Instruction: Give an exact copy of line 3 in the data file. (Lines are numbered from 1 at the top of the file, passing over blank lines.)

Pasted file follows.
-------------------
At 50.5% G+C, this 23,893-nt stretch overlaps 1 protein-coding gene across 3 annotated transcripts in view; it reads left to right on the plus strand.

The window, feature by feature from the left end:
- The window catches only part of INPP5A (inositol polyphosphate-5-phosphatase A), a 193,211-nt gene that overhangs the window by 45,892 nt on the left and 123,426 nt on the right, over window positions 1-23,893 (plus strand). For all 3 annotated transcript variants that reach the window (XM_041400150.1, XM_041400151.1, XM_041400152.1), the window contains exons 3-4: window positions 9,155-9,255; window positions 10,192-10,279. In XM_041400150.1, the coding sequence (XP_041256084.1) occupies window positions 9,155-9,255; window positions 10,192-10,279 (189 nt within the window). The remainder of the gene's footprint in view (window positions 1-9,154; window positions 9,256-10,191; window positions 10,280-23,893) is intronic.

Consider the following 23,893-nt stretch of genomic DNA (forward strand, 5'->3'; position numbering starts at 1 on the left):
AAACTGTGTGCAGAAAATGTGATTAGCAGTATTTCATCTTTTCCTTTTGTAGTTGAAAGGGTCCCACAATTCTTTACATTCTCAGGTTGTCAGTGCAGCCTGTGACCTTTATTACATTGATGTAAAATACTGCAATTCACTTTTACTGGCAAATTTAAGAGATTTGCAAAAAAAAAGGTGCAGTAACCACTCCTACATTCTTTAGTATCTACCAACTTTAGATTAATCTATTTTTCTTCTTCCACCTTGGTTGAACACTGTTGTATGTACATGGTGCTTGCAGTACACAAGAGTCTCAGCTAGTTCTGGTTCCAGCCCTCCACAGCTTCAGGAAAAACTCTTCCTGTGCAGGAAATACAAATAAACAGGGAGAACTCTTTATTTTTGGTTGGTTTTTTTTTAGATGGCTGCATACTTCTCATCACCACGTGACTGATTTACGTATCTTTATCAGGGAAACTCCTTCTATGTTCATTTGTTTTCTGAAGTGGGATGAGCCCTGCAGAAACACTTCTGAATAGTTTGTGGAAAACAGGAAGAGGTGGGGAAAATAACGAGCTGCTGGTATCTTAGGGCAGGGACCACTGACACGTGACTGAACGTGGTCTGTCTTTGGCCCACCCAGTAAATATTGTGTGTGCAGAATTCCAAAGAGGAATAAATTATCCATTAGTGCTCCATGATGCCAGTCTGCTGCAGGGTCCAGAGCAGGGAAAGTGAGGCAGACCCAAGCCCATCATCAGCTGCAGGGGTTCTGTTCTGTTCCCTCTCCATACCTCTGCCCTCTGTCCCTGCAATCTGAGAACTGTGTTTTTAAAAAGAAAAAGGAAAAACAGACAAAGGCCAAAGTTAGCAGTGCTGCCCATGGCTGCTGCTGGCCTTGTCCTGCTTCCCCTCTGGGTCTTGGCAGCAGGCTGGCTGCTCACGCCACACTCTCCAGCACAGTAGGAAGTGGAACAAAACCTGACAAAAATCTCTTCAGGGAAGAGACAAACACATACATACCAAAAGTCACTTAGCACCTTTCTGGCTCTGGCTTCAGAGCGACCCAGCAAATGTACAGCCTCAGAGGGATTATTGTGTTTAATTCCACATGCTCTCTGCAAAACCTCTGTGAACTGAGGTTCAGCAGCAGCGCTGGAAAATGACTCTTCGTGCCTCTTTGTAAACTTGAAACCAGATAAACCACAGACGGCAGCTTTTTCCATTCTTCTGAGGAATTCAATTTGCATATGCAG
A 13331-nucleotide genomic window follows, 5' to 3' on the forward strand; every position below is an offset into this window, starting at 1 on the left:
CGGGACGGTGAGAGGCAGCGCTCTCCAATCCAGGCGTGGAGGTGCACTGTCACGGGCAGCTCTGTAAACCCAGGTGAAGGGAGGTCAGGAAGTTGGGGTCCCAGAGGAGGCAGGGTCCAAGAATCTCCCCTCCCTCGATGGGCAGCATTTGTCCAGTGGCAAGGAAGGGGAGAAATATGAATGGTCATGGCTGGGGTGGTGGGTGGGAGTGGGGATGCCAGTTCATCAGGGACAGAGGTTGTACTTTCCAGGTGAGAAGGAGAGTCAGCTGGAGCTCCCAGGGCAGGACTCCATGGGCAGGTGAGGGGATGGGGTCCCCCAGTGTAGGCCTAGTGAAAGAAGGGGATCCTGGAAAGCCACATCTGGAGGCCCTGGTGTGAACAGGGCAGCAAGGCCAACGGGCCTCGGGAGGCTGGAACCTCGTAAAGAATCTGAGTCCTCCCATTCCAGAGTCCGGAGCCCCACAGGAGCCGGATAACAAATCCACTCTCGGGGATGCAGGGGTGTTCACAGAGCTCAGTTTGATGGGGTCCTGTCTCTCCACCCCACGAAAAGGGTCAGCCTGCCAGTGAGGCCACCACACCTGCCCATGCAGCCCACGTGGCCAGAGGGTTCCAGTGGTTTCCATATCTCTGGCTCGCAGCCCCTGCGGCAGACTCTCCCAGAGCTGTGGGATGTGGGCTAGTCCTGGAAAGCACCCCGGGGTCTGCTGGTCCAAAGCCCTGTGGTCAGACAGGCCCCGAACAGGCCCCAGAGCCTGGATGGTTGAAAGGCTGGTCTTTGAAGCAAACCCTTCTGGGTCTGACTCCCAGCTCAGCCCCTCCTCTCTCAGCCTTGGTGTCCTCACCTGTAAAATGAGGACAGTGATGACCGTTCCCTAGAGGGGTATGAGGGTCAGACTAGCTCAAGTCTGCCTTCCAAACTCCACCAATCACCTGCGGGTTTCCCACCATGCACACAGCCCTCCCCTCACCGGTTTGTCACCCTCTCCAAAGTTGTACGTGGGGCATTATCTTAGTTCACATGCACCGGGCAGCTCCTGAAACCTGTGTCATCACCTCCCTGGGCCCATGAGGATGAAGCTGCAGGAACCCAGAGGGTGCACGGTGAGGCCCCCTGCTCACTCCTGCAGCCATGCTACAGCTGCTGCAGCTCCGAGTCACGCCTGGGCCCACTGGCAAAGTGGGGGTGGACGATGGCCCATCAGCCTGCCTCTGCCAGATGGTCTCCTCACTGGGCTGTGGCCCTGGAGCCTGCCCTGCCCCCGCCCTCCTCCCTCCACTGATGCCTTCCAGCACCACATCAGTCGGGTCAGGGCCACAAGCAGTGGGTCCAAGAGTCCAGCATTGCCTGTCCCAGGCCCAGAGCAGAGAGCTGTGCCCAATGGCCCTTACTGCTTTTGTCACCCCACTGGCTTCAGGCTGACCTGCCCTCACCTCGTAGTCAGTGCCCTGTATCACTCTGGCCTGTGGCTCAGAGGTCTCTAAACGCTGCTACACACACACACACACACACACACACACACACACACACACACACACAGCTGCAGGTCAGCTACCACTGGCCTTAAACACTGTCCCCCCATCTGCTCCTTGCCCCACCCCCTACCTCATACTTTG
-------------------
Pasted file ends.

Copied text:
- The window catches only part of INPP5A (inositol polyphosphate-5-phosphatase A), a 193,211-nt gene that overhangs the window by 45,892 nt on the left and 123,426 nt on the right, over window positions 1-23,893 (plus strand). For all 3 annotated transcript variants that reach the window (XM_041400150.1, XM_041400151.1, XM_041400152.1), the window contains exons 3-4: window positions 9,155-9,255; window positions 10,192-10,279. In XM_041400150.1, the coding sequence (XP_041256084.1) occupies window positions 9,155-9,255; window positions 10,192-10,279 (189 nt within the window). The remainder of the gene's footprint in view (window positions 1-9,154; window positions 9,256-10,191; window positions 10,280-23,893) is intronic.